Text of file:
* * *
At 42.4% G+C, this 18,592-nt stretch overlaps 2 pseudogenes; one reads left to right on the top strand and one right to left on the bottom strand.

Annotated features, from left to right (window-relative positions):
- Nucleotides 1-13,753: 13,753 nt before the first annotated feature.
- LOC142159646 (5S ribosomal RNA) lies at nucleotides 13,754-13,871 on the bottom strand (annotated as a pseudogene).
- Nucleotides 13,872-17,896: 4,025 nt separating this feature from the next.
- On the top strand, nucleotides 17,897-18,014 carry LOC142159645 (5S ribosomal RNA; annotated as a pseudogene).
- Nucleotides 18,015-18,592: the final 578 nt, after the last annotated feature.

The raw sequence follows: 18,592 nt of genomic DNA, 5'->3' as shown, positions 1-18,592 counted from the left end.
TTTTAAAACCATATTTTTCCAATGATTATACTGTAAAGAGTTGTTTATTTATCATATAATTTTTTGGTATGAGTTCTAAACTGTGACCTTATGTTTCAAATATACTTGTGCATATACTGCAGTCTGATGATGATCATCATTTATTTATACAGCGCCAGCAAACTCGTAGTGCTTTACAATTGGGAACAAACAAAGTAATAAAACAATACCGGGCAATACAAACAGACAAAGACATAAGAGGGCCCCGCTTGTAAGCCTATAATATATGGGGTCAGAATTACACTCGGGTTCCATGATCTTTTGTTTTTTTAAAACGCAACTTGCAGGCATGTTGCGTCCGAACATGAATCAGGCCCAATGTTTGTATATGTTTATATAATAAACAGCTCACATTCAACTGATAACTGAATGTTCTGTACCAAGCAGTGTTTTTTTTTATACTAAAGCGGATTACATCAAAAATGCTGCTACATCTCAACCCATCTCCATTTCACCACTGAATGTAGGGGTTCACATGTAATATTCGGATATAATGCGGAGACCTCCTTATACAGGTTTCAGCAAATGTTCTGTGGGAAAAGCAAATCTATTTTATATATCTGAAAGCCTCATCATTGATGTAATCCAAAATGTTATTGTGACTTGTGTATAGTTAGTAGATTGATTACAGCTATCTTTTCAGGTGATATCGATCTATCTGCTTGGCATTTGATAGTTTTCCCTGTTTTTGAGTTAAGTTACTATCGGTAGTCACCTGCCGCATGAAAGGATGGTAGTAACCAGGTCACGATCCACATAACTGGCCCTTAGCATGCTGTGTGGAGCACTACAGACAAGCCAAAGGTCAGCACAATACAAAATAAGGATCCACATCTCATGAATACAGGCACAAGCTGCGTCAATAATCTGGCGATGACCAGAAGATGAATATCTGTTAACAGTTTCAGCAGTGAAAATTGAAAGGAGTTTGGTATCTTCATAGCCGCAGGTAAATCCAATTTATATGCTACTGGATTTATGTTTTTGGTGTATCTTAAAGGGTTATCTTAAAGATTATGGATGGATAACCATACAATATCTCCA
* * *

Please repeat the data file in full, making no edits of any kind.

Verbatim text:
At 42.4% G+C, this 18,592-nt stretch overlaps 2 pseudogenes; one reads left to right on the top strand and one right to left on the bottom strand.

Annotated features, from left to right (window-relative positions):
- Nucleotides 1-13,753: 13,753 nt before the first annotated feature.
- LOC142159646 (5S ribosomal RNA) lies at nucleotides 13,754-13,871 on the bottom strand (annotated as a pseudogene).
- Nucleotides 13,872-17,896: 4,025 nt separating this feature from the next.
- On the top strand, nucleotides 17,897-18,014 carry LOC142159645 (5S ribosomal RNA; annotated as a pseudogene).
- Nucleotides 18,015-18,592: the final 578 nt, after the last annotated feature.

The raw sequence follows: 18,592 nt of genomic DNA, 5'->3' as shown, positions 1-18,592 counted from the left end.
TTTTAAAACCATATTTTTCCAATGATTATACTGTAAAGAGTTGTTTATTTATCATATAATTTTTTGGTATGAGTTCTAAACTGTGACCTTATGTTTCAAATATACTTGTGCATATACTGCAGTCTGATGATGATCATCATTTATTTATACAGCGCCAGCAAACTCGTAGTGCTTTACAATTGGGAACAAACAAAGTAATAAAACAATACCGGGCAATACAAACAGACAAAGACATAAGAGGGCCCCGCTTGTAAGCCTATAATATATGGGGTCAGAATTACACTCGGGTTCCATGATCTTTTGTTTTTTTAAAACGCAACTTGCAGGCATGTTGCGTCCGAACATGAATCAGGCCCAATGTTTGTATATGTTTATATAATAAACAGCTCACATTCAACTGATAACTGAATGTTCTGTACCAAGCAGTGTTTTTTTTTATACTAAAGCGGATTACATCAAAAATGCTGCTACATCTCAACCCATCTCCATTTCACCACTGAATGTAGGGGTTCACATGTAATATTCGGATATAATGCGGAGACCTCCTTATACAGGTTTCAGCAAATGTTCTGTGGGAAAAGCAAATCTATTTTATATATCTGAAAGCCTCATCATTGATGTAATCCAAAATGTTATTGTGACTTGTGTATAGTTAGTAGATTGATTACAGCTATCTTTTCAGGTGATATCGATCTATCTGCTTGGCATTTGATAGTTTTCCCTGTTTTTGAGTTAAGTTACTATCGGTAGTCACCTGCCGCATGAAAGGATGGTAGTAACCAGGTCACGATCCACATAACTGGCCCTTAGCATGCTGTGTGGAGCACTACAGACAAGCCAAAGGTCAGCACAATACAAAATAAGGATCCACATCTCATGAATACAGGCACAAGCTGCGTCAATAATCTGGCGATGACCAGAAGATGAATATCTGTTAACAGTTTCAGCAGTGAAAATTGAAAGGAGTTTGGTATCTTCATAGCCGCAGGTAAATCCAATTTATATGCTACTGGATTTATGTTTTTGGTGTATCTTAAAGGGTTATCTTAAAGATTATGGATGGATAACCATACAATATCTCCA